I considered my options and actually booted with a live Gparted disk, but decided against a partition resize even though I had a Time Machine backup I made after the El Capitan upgrade. I also tried Clonezilla, but it did not like the fact that the new drive was smaller than the original and even when I did the expert mode option to allow the size difference, it failed to complete the clone of the main partition. At this point, I am thinking I have a nice SSD drive to use somewhere, but not in my MBP.
On the third effort, I started looking at doing a clean install of El Capitan OS X directly on to the new SSD. I will not try to completely recap that process here, but I leveraged the information at http://mashable.com/2015/10/01/clean-install-os-x-el-capitan/#iPW8YGRnrEqp. I will say don’t get discouraged during the creation of the bootable USB drive using DiskMaker X version 5 and the El Capitan installer application. I felt like it took forever during several of the steps, but it ultimately completed. So I opened up the MBP and swapped the SSD in and booted from the El Capitan clean install bootable USB drive. Again, I would say don’t get discouraged with the speed of this process. The time estimates and progress bars seemed like they were tied to some other universe’s clock.
Once I got past the first reboot of the install process, I was asked if I wanted to transfer any data from another Mac, a Time Machine backup or other source. I tried to chose the option for Time Machine and for some reason the My Book drive of my Time Machine data was not seen. I backed up one step and connected the old 1TB drive via my USB adapter and it was seen. I was given a list of items I would like to transfer or migrate over to the new install and I selected my data and applications only. I went ahead and clicked next a couple of times even though the install was still trying to compute the overall size of applications and my home folder. A few minutes later the transfer of data started and as I type this on my wife’s laptop, I have about six hours left to go on the transfer.
Update: The migration of data and applications completed without any issues and my MBP looks like I just did an upgrade versus a clean install at this point. If the folks in Redmond only got this concept, I would not dread a fresh Windows install to fix the cruft that builds up on their OS’es. As far as the new SSD goes, a reboot that would take about four minutes is now only 30 seconds from clicking reboot until I get a login prompt and application starts are much more responsive. One program, Microsoft Office 2011, did want me to go through the registration/activation process when I opened the program the first time. Luckily, it was installed via an employee purchase program with the registration key delivered in e-mail or I would still not be able to use it. I now keep my software keys in my password keeper, KeePass, to avoid having to sift through e-mails to find keys.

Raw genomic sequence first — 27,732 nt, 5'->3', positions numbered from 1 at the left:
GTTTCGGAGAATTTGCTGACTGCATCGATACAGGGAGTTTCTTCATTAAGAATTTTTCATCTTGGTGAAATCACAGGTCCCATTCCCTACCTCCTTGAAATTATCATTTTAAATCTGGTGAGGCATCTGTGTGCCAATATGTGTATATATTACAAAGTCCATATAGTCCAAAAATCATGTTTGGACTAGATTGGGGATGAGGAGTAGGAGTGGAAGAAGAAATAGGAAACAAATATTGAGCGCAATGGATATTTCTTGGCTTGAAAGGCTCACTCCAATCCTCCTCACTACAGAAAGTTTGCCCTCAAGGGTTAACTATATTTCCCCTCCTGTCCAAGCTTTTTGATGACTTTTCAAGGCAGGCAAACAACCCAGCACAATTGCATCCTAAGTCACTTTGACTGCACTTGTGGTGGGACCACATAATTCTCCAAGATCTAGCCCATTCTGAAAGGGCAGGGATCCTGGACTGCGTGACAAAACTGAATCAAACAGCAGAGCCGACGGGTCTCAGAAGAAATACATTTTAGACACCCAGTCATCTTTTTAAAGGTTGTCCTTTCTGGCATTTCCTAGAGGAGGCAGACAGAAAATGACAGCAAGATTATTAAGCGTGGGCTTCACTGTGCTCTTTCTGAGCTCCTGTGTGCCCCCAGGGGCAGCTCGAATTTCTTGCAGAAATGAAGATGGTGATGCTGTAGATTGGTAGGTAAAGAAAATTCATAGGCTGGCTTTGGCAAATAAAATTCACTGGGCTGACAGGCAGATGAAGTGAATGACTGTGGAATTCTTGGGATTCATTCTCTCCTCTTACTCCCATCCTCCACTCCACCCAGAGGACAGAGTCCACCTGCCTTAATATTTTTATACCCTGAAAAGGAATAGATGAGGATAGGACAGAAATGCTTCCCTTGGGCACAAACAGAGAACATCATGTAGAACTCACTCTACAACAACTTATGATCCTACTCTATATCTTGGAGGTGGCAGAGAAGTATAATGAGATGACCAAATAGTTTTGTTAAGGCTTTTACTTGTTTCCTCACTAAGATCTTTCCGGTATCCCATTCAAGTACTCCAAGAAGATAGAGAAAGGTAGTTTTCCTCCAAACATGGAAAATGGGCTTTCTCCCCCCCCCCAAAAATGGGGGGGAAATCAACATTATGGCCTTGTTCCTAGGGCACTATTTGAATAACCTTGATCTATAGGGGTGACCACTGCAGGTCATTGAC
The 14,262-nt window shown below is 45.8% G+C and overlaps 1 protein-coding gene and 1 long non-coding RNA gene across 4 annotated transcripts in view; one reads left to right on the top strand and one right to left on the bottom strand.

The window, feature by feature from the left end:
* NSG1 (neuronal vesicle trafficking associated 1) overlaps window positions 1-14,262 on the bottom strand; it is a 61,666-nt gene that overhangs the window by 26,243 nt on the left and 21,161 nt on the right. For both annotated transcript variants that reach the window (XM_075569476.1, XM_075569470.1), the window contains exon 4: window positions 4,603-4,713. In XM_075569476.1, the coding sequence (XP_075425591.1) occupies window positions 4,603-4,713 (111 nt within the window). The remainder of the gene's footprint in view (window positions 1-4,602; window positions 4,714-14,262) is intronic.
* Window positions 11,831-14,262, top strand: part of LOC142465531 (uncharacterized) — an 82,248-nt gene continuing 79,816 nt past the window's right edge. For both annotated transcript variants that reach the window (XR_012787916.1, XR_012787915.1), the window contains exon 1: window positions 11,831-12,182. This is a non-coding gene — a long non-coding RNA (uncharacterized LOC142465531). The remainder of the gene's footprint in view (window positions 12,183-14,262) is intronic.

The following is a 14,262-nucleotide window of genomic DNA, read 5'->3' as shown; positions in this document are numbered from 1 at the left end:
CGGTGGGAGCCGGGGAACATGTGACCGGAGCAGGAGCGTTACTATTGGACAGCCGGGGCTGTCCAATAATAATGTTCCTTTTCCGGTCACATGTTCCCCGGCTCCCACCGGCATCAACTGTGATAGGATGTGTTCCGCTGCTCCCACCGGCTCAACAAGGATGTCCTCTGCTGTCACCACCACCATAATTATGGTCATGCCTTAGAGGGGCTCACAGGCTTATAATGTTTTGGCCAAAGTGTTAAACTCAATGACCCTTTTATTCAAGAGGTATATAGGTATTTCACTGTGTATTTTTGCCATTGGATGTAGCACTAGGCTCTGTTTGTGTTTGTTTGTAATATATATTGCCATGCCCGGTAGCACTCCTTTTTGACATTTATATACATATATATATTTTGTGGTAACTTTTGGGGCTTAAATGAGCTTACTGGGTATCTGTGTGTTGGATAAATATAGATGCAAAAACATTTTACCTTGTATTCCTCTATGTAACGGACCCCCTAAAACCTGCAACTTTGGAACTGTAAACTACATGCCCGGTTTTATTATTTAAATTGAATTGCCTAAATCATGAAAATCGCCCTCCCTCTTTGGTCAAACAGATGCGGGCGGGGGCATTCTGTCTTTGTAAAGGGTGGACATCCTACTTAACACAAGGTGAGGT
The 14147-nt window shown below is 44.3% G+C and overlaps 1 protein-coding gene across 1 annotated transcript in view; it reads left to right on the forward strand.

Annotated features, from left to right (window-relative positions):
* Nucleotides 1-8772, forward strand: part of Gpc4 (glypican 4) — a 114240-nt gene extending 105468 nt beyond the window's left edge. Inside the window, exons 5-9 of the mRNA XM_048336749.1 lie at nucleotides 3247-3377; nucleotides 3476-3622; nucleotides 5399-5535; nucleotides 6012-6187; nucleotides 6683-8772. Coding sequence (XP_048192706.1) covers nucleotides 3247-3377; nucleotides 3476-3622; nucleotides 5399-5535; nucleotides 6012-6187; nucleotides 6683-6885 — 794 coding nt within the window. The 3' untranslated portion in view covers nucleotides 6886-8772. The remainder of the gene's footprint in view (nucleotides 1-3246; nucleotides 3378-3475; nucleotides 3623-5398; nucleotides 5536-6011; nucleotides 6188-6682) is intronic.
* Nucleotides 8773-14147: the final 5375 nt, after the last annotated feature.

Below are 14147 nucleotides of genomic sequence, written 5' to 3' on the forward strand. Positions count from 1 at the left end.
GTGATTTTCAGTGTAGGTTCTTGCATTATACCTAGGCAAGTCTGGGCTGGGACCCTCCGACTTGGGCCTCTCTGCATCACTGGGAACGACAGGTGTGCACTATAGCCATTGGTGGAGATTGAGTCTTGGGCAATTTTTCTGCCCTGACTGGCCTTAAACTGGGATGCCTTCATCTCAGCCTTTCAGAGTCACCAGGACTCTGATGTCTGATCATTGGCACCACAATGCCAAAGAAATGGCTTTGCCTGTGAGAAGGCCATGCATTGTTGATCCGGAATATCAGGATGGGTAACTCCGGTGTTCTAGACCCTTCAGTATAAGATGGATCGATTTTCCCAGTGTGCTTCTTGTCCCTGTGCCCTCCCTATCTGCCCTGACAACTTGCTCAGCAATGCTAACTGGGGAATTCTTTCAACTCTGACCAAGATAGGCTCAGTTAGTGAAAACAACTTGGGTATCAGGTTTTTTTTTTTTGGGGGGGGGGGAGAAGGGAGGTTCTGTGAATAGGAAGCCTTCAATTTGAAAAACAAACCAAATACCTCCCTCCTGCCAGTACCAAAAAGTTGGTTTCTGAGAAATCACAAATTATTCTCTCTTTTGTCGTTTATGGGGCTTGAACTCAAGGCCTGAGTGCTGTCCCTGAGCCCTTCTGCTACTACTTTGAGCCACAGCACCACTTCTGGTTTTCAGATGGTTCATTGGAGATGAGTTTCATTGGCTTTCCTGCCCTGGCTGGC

I have been using the Ooma Telo for VoIP phone service at home for several years. Over the last few months my wife has complained that she loses VPN connectivity to her corporate network when the phone rings. I had set up the home router with QOS for the Telo device and tried to adjust the settings available with the OpenWRT firmware to make sure the Telo was not getting all of the available bandwidth and creating the problem. That did not seem to help as the problem continued. So tonight I decided to troubleshoot the issue and ultimately found the problem and a solution.